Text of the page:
Wednesday 13 February, 2002
Wednesday 13 February 2002
At 1200, EST the Training Ship Empire State was located 23 nautical miles north of Moa, Cuba, at 21 degrees and 04 minutes North Latitude and 074 degrees 59 minutes West Longitude, steering course 280 degrees true at a speed of 10.7 knots/Rpm 48 turns. The weather was clear and excellent, winds from the east at 08 to 10 knots, air temperature was 82 degrees Fahrenheit, barometric pressure was 1020 millibars, seas were easterly at 5 to 6 feet, sea injection temperature was 78 degrees Fahrenheit. Depth of water beneath the keel was 2500 meters. ETA PORT EVERGLADES PILOT STATION, 0700 15 FEBRUARY 2002
"I have an existential map; it has 'you are here' written all over it." - Steven Wright
Well, Mr. Wright is right. Every time I ask the cadet navigators where we are they point to the chart and reply, 'you are here'. At first, I thought to require a more quantative reply, that is, until I read Mr. Wright's quote and looked up the word existentialism. Existentialism is defined as a philosophy that emphasizes the uniqueness and isolation of the individual experience (ship) in a hostile or indifferent universe, (at sea) and stresses freedom of choice and responsibility for the consequences of one's acts... That sounds like Sea Term! So, the cadets are correctly reading existential charts of our hostile world. 'I am here'... I stand corrected.
'We are here' today, (north of Cuba) and moving smartly to the northwest. We passed Great Inagua Island to starboard, a few hours ago, and we will enter the Old Bahama Channel early this evening. Great Inagua is north but almost dead center between Cuba and Hispaniola, and the Island's southern shore defines the northern boundary of the Windward Passage. Given its' location, Inagua must have played an important part in the development of the West Indies. I am certain that early mariners would have concluded as we have; passage inside the Bahamas provides a much nicer, more predictable ride than sailing out and around. There is only one town and a lighthouse on Inagua; Matthew Town, at the southwest corner. Morton Salt operates a very large solar distillery there and from our vantage, that might give new meaning to the term, working in the salt mines. I wonder what people who live there do beside eat, sleep, and fish?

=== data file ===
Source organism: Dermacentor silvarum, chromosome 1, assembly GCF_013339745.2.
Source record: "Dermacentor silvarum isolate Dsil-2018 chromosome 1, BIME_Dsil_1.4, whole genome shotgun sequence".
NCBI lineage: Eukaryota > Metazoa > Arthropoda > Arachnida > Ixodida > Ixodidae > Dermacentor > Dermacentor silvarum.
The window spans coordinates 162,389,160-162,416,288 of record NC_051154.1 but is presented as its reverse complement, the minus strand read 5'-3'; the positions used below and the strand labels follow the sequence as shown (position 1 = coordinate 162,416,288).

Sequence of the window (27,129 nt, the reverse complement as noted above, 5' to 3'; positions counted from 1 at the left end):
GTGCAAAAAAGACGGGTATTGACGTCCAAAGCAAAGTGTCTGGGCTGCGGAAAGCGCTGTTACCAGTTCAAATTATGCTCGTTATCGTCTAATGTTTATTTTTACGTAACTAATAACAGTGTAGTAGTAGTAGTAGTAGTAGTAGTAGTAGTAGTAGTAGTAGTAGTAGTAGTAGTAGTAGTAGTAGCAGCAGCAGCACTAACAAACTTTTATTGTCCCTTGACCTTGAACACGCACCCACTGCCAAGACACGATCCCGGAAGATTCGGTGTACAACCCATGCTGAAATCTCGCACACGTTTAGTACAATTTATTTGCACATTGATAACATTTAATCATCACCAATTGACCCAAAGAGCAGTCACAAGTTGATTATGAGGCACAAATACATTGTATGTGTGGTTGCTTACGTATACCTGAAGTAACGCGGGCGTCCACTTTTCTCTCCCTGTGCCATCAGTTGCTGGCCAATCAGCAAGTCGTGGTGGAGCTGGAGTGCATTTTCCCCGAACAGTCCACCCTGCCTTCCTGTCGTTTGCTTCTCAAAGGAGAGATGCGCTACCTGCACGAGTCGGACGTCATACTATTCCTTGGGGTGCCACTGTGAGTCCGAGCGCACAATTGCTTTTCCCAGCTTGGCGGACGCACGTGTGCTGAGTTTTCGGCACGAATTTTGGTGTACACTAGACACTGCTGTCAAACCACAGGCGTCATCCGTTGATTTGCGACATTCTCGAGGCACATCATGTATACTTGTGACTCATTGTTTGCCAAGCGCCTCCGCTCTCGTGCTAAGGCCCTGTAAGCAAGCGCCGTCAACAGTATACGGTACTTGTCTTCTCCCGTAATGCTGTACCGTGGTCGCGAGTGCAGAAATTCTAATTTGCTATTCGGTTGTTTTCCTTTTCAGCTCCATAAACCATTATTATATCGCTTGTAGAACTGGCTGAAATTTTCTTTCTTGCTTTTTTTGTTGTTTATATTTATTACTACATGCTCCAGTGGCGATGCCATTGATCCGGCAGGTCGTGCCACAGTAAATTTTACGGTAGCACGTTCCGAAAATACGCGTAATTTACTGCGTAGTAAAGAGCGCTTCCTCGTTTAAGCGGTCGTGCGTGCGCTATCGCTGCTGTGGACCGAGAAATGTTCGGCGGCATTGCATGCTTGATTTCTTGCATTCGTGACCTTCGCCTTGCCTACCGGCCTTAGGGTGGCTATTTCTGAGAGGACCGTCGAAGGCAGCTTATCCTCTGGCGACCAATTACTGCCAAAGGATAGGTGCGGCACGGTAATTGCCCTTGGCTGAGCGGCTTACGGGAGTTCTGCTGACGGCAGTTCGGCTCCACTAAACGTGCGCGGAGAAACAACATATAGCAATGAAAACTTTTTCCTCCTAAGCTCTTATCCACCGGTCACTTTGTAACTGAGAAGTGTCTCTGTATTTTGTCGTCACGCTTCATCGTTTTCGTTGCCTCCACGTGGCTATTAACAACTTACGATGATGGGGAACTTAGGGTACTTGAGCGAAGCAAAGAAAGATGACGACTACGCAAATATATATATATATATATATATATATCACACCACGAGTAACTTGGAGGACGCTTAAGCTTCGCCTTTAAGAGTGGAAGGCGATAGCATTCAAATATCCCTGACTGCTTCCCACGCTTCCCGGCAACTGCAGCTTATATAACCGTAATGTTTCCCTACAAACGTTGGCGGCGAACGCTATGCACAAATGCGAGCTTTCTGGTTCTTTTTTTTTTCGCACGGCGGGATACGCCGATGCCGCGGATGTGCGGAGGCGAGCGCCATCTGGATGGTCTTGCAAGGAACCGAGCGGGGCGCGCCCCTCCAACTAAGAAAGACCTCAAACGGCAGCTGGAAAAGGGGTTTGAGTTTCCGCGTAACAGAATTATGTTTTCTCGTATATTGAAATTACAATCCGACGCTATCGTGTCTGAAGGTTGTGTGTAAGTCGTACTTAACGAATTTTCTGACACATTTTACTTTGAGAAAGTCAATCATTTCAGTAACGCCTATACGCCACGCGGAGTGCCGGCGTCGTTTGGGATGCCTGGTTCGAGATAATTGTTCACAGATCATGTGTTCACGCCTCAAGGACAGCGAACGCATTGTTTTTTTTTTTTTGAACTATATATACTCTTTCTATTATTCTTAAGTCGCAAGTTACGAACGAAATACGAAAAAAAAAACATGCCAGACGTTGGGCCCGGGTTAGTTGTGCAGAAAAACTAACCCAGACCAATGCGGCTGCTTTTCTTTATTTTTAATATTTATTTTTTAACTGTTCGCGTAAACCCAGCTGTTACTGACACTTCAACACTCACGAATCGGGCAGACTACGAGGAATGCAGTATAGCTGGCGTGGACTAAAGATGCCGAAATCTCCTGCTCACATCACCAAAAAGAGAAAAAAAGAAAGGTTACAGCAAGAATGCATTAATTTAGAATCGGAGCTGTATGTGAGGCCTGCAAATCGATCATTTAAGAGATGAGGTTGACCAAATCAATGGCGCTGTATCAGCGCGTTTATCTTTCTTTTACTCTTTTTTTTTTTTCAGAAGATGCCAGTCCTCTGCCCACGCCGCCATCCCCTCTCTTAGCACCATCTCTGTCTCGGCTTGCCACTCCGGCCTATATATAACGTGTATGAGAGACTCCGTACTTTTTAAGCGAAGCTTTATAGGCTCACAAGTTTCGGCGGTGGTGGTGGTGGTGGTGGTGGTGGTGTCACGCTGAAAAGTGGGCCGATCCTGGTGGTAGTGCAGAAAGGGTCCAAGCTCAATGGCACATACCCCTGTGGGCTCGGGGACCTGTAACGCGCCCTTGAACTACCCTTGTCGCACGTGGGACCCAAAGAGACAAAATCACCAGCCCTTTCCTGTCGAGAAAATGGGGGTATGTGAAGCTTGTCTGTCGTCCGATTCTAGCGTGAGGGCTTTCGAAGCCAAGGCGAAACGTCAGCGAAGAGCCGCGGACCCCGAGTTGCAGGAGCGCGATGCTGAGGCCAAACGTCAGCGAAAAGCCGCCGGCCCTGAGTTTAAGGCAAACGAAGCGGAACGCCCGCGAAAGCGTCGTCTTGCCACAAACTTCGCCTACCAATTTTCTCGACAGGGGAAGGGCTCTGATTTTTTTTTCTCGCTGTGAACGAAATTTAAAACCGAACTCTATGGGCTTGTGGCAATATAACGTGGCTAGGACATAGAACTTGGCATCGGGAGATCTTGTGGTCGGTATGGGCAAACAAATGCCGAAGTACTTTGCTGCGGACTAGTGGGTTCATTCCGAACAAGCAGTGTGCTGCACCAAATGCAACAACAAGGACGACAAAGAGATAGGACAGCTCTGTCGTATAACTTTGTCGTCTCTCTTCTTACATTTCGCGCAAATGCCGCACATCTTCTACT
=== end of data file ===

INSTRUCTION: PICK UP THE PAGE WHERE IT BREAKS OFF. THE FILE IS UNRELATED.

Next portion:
The water beneath us is deep and safe so the prudent mariner will have no problem navigating well clear of obstacles. However, shoals to the north bind the channel and the shallows at Lobos Cay funnels one into the mouth of the Old Bahama Channel. It is a narrow stretch of water between Cuba and the Great Bahama Bank. Passing through at night will be a spine tingling adventure for the deck watches and they will love it. I will update you on that experience if anything exciting happens.
Meanwhile, the "crunchies" are in their glory. Most of the surrounding waters are either designated marine sanctuaries, or highly patrolled and protected. Consequently, the cadets are having a field day observing sea life and conducting lab experiments.
The stern is littered with scientific paraphernalia such as expendable bathythermographs, (XBT) and a plethora of more common items such as line, dragnets, shackles, and other things nautical. The Crunchies and Deckies actually work quite well together to make the collection contraptions operational. Occasionally, they are known to consult a sympathetic engineer as they put academic oceanography into real world practice.
Our Learn - Do - Learn approach is clearly illustrated and amplified in the MSEP lab sessions. Unlike the training aids used in engineering and deck labs, much of the "equipment" in this course of study is rendered permanently inoperative when disassembly or it is microscopic in size. So, we are truly verifying in practice, that which we learn from texts and pictures.
Other aspects of the MSEP curriculum, such as hazardous materials management, are in everyday use out here. All of the cadets are keenly aware of the dangers associated with mixing common cleaning products such as ammonia and chlorine and they have removed the most egregious from service. That is a relatively small problem to solve when one considers other personal safety requirements.
"Now, do not rotate, radiate, or transmit, from any mast or antenna, there are people working aloft." One is apt to hear those words when around large ships and they warn of particular hazards. However, nearly everyplace aboard is aloft and moving about on the exterior of a moving platform requires additional diligence. That training is part of Marine Safety too, and is required.